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April 6, 2011
Beware the Machines: Creative Commerce and Our Gadgetry
An advertising teacher of mine once told my class something way back in the mid-1990s that still sort of rings true. “Don’t get too dependent on computers. Because your computer will [screw] you, sooner or later.” Note: he didn’t say “screw.” This was told to us in the pre-flatscreen, pre-iPhone, pre-WiFi era, when all websites still began with “http://www…” Macs were still the computer of choice among advertising students and professionals, and we spent hours in front of them perfecting conceptual genius using Photoshop, and dare I say it, Quark. Most of us still carried blank sketchbooks of various sizes and used them ‘til every page was filled with ideas worth presenting. We hit the Macs only when we had something worthy.
My teacher’s prophecy, a late 20th-century fear of a Rise of the Machines, an era in which both student and professional would become over-dependent on technology and therefore lose the basic skills of art directing by hand, copywriting on the fly, and—who knows—water coloring on a canvas, came true, more or less. Computers are smaller, now in tablet or cell-phone size. And you’re not reading this on newsprint. However, art direction and copywriting have not disappeared into obsolescence. Technology has made communication, and the tools to communicate, more accessible. It’s debatable if there’s been a rise in actual talent. It’s just that more people can create stuff. It’s like the old saying, “Those who can’t sing, sing rock and roll. Those who can’t sing rock and roll sing it anyway.” In the ad world, it’s hard to judge. Is there a dearth of talent? Is the work better or worse than it always was? On what evidence does one evaluate the current level of talent? The recent crop of consumer-generated Doritos commercials?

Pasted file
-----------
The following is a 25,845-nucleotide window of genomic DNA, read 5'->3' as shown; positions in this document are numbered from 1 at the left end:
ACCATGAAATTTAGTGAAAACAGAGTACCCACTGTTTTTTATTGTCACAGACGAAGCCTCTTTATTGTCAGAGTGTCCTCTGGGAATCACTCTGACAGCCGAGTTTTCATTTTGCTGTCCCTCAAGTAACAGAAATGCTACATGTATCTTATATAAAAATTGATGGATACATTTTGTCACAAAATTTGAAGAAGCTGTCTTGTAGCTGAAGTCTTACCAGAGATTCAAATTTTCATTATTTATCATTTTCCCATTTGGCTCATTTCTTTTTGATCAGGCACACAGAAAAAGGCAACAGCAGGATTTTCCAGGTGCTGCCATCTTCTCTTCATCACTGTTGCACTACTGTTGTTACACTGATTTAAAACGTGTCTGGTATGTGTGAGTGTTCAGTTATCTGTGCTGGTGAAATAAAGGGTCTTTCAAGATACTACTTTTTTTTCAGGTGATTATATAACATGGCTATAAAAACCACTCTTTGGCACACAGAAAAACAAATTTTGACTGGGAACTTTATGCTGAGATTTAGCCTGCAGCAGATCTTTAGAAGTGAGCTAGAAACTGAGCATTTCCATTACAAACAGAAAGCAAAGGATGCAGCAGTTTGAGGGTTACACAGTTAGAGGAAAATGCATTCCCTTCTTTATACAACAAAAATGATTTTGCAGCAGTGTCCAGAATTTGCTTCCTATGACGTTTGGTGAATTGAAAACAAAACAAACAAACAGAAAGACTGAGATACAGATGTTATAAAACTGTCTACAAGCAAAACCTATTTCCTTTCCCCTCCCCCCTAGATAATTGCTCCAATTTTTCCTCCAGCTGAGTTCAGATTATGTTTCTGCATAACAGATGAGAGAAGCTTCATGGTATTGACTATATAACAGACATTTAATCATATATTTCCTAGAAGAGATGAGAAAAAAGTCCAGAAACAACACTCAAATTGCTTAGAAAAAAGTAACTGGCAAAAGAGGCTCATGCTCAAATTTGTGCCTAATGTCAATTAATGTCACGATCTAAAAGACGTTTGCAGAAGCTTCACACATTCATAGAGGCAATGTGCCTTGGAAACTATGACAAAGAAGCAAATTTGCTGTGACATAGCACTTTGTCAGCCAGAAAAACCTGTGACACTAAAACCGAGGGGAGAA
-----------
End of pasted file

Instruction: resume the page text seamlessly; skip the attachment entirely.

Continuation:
And here we are, completely dependent on technology for all our business needs. Since everything is shared online, the greater the chance of the computer doing to you what my teacher warned. Nowadays, God help you if you leave your iPhone at home (or in your car on a hot summer day). Meanwhile, the office phone sits there, underused and gathering never-to-be returned voicemails. People go a little nutso when the Internet is down, or when the LCD projector fails to connect during a presentation, or when there’s one bar on your cell phone instead of three, or when you’re forced to reboot, or when an app fails to load or crashes altogether, or when a presentation deck is just too big to email. The possibilities for failure are endless.
Now, going back to the days of X-ACTO blades, spraymount, and typesetting is about as likely as your next car being a horse. Besides, we’ve anointed Mad Men to be the keepers of our glorious advertising past. I’m sure most of us will take Firefox, Safari, and Chrome over an office filled with smoke, overflowing ashtrays, and open misogyny. The stories of our days in advertising we may tell one day probably won’t be as colorful as those of our predecessors. But at least we can pull out an iPad or laptop to make a point instead of yammering on. And then perhaps get back to work, if we choose. Now that’s progress.

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Brad Mislow is a New York-based ACD in both traditional and digital media. He has worked on Citibank, Toyota, AT&T, Mercedes-Benz, the U.S. Army, American Express, Hershey Foods, Unilever, DHL, Kraft Foods, Kodak, Amtrak, Miller Lite, and Post Cereals. For a look at his work and more articles like this one, go to bradmislow.com.

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